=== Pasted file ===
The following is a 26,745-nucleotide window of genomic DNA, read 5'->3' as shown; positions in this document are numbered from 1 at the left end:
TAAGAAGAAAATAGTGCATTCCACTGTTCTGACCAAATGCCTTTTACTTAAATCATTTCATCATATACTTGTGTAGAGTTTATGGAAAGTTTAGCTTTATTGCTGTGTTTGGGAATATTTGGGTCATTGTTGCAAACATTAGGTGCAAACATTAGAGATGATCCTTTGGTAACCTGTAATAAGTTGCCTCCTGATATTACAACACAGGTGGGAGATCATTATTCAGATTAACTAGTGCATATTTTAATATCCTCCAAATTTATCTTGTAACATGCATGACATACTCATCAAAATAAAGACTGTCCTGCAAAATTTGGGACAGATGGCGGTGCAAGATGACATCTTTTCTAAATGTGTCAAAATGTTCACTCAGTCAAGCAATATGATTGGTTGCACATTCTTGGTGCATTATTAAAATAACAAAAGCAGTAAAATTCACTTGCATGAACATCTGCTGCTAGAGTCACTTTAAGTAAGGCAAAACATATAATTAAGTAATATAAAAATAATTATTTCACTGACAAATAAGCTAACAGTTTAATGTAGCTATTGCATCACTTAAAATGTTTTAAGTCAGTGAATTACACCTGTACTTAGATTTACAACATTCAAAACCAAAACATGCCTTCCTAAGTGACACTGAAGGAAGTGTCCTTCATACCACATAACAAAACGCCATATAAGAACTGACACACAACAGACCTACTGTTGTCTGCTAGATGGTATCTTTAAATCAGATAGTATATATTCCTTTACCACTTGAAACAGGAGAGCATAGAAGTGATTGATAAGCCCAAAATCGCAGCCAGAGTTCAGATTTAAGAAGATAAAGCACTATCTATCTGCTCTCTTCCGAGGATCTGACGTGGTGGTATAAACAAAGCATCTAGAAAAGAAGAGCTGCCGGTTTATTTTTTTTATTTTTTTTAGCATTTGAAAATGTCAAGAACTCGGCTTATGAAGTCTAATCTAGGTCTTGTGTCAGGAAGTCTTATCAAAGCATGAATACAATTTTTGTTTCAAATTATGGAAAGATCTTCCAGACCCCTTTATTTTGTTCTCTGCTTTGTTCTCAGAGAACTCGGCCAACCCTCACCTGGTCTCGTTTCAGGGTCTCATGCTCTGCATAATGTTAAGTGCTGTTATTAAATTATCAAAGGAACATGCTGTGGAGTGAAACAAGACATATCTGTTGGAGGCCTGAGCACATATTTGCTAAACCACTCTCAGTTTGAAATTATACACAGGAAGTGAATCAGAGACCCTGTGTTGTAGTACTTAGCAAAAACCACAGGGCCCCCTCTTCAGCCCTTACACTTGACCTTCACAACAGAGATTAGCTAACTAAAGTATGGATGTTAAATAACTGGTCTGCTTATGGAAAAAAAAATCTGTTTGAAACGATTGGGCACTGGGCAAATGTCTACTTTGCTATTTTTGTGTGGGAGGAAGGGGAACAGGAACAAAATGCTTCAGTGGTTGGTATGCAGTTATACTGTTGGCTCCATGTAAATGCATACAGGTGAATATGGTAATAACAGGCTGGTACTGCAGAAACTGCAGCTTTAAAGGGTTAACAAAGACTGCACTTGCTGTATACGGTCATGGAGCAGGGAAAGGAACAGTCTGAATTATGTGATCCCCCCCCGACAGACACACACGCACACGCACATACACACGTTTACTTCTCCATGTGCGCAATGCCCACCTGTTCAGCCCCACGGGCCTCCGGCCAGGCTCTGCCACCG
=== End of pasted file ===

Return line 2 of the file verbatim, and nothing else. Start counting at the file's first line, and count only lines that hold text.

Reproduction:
TAAGAAGAAAATAGTGCATTCCACTGTTCTGACCAAATGCCTTTTACTTAAATCATTTCATCATATACTTGTGTAGAGTTTATGGAAAGTTTAGCTTTATTGCTGTGTTTGGGAATATTTGGGTCATTGTTGCAAACATTAGGTGCAAACATTAGAGATGATCCTTTGGTAACCTGTAATAAGTTGCCTCCTGATATTACAACACAGGTGGGAGATCATTATTCAGATTAACTAGTGCATATTTTAATATCCTCCAAATTTATCTTGTAACATGCATGACATACTCATCAAAATAAAGACTGTCCTGCAAAATTTGGGACAGATGGCGGTGCAAGATGACATCTTTTCTAAATGTGTCAAAATGTTCACTCAGTCAAGCAATATGATTGGTTGCACATTCTTGGTGCATTATTAAAATAACAAAAGCAGTAAAATTCACTTGCATGAACATCTGCTGCTAGAGTCACTTTAAGTAAGGCAAAACATATAATTAAGTAATATAAAAATAATTATTTCACTGACAAATAAGCTAACAGTTTAATGTAGCTATTGCATCACTTAAAATGTTTTAAGTCAGTGAATTACACCTGTACTTAGATTTACAACATTCAAAACCAAAACATGCCTTCCTAAGTGACACTGAAGGAAGTGTCCTTCATACCACATAACAAAACGCCATATAAGAACTGACACACAACAGACCTACTGTTGTCTGCTAGATGGTATCTTTAAATCAGATAGTATATATTCCTTTACCACTTGAAACAGGAGAGCATAGAAGTGATTGATAAGCCCAAAATCGCAGCCAGAGTTCAGATTTAAGAAGATAAAGCACTATCTATCTGCTCTCTTCCGAGGATCTGACGTGGTGGTATAAACAAAGCATCTAGAAAAGAAGAGCTGCCGGTTTATTTTTTTTATTTTTTTTAGCATTTGAAAATGTCAAGAACTCGGCTTATGAAGTCTAATCTAGGTCTTGTGTCAGGAAGTCTTATCAAAGCATGAATACAATTTTTGTTTCAAATTATGGAAAGATCTTCCAGACCCCTTTATTTTGTTCTCTGCTTTGTTCTCAGAGAACTCGGCCAACCCTCACCTGGTCTCGTTTCAGGGTCTCATGCTCTGCATAATGTTAAGTGCTGTTATTAAATTATCAAAGGAACATGCTGTGGAGTGAAACAAGACATATCTGTTGGAGGCCTGAGCACATATTTGCTAAACCACTCTCAGTTTGAAATTATACACAGGAAGTGAATCAGAGACCCTGTGTTGTAGTACTTAGCAAAAACCACAGGGCCCCCTCTTCAGCCCTTACACTTGACCTTCACAACAGAGATTAGCTAACTAAAGTATGGATGTTAAATAACTGGTCTGCTTATGGAAAAAAAAATCTGTTTGAAACGATTGGGCACTGGGCAAATGTCTACTTTGCTATTTTTGTGTGGGAGGAAGGGGAACAGGAACAAAATGCTTCAGTGGTTGGTATGCAGTTATACTGTTGGCTCCATGTAAATGCATACAGGTGAATATGGTAATAACAGGCTGGTACTGCAGAAACTGCAGCTTTAAAGGGTTAACAAAGACTGCACTTGCTGTATACGGTCATGGAGCAGGGAAAGGAACAGTCTGAATTATGTGATCCCCCCCCGACAGACACACACGCACACGCACATACACACGTTTACTTCTCCATGTGCGCAATGCCCACCTGTTCAGCCCCACGGGCCTCCGGCCAGGCTCTGCCACCG